When I joined Twitter over a year ago, one of the first things I learned about was Salt Publishing‘s Just One Book campaign. Evidently Salt, like many small publishers, was in trouble, and this was their approach to try to raise awareness and sales. The meme went around the literary community quickly, and drew a lot of attention to Salt’s books. I’d never read any of Salt’s authors, so I went and checked out their website, read some of the poems and decided to support them by purchasing my one book: Siân Hughes’ The Missing.
Hughes’ poems are excellent. They mine the regret and sadness of loss: loss of love, loss of dignity, loss of a job, and most poignantly, the loss of a child. I have no idea if Hughes’ life has taken any of these turns, but the poems feel devastatingly real, the book having an air of confession and intimacy–often relieved by a dark humor. If this is the caliber of Salt’s publications, I thought, I wanted more.
Read “The Send Off” by Siân Hughes, which won the Arvon International Poetry Competition 2006.
Watch Siân Hughes read several excellent poems from The Missing:
After reading an article in The Times about several young British poets (“The Facebook Poets”) I became interested in reading more of Olivia Cole’s poetry. Her debut collection, Restricted View, received some generous praise from Clive James and Cole was instantly being compared to Sylvia Plath (for her sake, I hope that doesn’t turn out to be entirely accurate). Thankfully, the poems themselves do live up to the hype, and fully deserve praise and readers.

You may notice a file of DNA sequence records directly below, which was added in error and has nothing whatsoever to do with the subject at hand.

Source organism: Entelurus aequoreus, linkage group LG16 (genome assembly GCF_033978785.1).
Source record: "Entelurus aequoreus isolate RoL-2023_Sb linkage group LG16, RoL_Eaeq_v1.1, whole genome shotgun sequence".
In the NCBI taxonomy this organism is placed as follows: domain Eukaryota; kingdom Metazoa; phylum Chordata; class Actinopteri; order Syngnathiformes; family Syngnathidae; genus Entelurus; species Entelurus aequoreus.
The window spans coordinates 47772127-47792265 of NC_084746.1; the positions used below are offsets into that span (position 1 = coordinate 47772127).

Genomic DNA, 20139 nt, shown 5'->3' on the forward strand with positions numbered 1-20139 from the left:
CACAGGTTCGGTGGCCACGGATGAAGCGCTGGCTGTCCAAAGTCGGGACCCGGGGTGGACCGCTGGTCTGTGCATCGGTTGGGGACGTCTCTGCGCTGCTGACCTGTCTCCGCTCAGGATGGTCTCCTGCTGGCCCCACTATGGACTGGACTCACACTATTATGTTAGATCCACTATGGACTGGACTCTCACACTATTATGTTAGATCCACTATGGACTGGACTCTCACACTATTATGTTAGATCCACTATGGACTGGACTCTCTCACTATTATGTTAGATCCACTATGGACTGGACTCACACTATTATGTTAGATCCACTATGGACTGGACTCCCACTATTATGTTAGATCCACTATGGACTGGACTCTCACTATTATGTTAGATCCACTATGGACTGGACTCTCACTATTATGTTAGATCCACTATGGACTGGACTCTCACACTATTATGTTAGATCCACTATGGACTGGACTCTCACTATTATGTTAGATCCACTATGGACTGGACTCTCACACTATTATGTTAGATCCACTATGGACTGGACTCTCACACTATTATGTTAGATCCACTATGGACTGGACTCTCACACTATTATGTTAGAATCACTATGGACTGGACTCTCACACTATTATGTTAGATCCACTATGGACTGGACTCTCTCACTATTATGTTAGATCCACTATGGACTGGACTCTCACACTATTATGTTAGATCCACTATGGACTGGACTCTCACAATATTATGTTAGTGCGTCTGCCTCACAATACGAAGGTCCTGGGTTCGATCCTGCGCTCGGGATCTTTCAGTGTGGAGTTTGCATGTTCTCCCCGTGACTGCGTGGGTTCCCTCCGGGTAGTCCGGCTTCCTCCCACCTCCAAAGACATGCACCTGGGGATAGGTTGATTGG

Olivia Cole writes intoxicatingly about young love, first love, the excitement of discovery, and the general thrill of being young. (She writes about the end of relationships, about regret and failure, too, but it’s the celebratory poems that really stir the imagination and linger in memory.) The subject matter of the most-memorable poems almost makes Restricted View the thematic yin to The Missing’s yang. Cole’s work proves she’s not the party girl that the day-job as a literary and “party scene” columnist for a British paper might suggest.
I’m often disappointed to find that new books of poetry from established poets only contain one or two truly memorable (to me, anyway) new poems. That’s not a problem with the work of Siân Hughes and Olivia Cole, both are curious, creative poets who write about a range of events and emotions. I don’t know anything about the biography of either beyond that on the dust jackets, so I can’t know if the poetry comes from great feats of imaginative empathy or from bitter experience, but the work convinces, the poems have the feel of truth, and that’s all that matters at the end of the day.
Watch Olivia Cole read two poems from Restricted View:
I’m contemplating which Salt poetry collection I want to read next, and I’d welcome any suggestions.
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